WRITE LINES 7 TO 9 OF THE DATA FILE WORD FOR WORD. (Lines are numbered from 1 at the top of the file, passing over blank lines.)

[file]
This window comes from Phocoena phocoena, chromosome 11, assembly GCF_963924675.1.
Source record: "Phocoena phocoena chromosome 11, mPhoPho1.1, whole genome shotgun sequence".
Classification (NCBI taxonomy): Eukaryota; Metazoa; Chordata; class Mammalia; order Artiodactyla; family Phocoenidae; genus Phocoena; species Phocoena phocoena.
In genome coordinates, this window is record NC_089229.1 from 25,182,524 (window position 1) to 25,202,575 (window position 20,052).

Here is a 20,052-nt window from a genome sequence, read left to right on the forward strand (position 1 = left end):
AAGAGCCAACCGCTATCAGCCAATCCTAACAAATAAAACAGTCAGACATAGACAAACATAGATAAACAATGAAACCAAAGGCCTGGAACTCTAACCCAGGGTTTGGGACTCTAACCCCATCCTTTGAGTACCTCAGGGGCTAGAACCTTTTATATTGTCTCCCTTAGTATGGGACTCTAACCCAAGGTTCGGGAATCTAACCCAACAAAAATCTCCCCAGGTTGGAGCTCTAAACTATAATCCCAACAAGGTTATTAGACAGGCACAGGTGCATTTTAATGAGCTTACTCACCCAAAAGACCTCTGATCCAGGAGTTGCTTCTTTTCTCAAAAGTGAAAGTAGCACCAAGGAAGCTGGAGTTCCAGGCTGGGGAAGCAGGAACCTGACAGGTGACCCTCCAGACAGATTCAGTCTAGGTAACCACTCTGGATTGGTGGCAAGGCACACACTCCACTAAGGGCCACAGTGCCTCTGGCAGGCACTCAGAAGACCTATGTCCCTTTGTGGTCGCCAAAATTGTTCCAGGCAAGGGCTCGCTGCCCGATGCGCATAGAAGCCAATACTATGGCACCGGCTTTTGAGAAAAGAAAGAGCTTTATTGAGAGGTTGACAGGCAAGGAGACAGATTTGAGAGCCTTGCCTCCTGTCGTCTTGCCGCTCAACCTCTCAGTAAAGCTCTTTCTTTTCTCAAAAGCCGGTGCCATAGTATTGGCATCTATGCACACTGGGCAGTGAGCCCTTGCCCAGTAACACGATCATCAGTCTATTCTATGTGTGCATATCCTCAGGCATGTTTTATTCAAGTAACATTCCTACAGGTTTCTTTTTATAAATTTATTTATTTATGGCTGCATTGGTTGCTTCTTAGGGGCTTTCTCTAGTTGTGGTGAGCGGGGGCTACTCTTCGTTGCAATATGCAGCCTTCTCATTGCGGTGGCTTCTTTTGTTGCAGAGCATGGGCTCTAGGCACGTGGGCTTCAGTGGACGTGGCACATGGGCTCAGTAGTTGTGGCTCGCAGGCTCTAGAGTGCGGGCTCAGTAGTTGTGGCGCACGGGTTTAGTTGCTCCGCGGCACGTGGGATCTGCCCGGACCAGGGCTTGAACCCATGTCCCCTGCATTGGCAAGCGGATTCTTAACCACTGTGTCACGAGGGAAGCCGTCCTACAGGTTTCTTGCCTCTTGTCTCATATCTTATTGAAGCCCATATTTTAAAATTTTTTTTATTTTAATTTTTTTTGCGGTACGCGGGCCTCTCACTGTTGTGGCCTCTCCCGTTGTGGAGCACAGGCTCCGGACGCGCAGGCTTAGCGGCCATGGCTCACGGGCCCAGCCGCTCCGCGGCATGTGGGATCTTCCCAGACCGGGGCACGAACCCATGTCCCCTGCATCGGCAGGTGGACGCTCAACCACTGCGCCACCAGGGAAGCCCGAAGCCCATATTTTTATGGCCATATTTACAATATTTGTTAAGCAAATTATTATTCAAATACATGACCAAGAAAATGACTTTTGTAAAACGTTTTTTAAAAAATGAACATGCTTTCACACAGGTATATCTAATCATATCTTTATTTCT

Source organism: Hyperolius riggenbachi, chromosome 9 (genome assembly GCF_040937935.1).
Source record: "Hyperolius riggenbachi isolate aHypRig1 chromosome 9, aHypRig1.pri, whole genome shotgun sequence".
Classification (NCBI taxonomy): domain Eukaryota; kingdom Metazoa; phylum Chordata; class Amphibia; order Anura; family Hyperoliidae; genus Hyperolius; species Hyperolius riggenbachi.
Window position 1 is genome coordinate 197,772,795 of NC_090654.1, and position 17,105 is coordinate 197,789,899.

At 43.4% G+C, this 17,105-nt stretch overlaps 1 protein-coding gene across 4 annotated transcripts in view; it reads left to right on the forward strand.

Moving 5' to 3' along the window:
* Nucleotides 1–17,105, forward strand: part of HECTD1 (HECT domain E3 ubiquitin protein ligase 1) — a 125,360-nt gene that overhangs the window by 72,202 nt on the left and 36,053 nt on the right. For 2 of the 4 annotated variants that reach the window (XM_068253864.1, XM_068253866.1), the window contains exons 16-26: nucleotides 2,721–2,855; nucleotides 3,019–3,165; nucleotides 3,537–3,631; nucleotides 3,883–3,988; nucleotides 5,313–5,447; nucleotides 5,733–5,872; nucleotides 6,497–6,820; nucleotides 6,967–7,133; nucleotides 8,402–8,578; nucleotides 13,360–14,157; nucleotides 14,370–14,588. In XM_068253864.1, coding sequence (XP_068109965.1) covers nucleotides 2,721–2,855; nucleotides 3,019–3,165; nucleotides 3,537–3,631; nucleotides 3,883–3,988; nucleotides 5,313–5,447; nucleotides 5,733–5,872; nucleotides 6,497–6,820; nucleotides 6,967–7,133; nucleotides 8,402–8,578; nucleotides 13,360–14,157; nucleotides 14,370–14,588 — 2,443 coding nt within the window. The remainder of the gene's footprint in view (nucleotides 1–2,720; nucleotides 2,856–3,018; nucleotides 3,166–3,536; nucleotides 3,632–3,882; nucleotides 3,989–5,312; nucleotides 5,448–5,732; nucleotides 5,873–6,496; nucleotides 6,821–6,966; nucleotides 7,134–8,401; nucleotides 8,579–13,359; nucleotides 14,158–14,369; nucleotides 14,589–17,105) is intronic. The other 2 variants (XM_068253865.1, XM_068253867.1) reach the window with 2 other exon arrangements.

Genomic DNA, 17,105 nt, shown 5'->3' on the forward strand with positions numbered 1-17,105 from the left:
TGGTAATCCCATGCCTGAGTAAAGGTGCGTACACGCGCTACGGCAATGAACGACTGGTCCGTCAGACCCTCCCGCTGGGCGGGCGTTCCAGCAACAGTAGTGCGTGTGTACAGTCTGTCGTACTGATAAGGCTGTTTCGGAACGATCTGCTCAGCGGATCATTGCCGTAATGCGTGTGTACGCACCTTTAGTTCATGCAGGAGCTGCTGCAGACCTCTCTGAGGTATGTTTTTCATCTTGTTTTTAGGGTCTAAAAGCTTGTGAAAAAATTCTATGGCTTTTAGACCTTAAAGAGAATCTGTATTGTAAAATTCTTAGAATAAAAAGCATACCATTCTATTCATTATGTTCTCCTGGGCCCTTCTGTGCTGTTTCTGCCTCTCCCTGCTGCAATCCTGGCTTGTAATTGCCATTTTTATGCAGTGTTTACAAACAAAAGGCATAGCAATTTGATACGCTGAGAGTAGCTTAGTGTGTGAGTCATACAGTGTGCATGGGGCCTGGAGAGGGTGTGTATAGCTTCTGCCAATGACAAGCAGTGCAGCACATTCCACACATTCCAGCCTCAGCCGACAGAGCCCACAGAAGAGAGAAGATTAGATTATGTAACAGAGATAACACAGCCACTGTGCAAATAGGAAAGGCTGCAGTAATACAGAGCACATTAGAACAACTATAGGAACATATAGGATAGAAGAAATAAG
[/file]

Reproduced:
Source organism: Hyperolius riggenbachi, chromosome 9 (genome assembly GCF_040937935.1).
Source record: "Hyperolius riggenbachi isolate aHypRig1 chromosome 9, aHypRig1.pri, whole genome shotgun sequence".
Classification (NCBI taxonomy): domain Eukaryota; kingdom Metazoa; phylum Chordata; class Amphibia; order Anura; family Hyperoliidae; genus Hyperolius; species Hyperolius riggenbachi.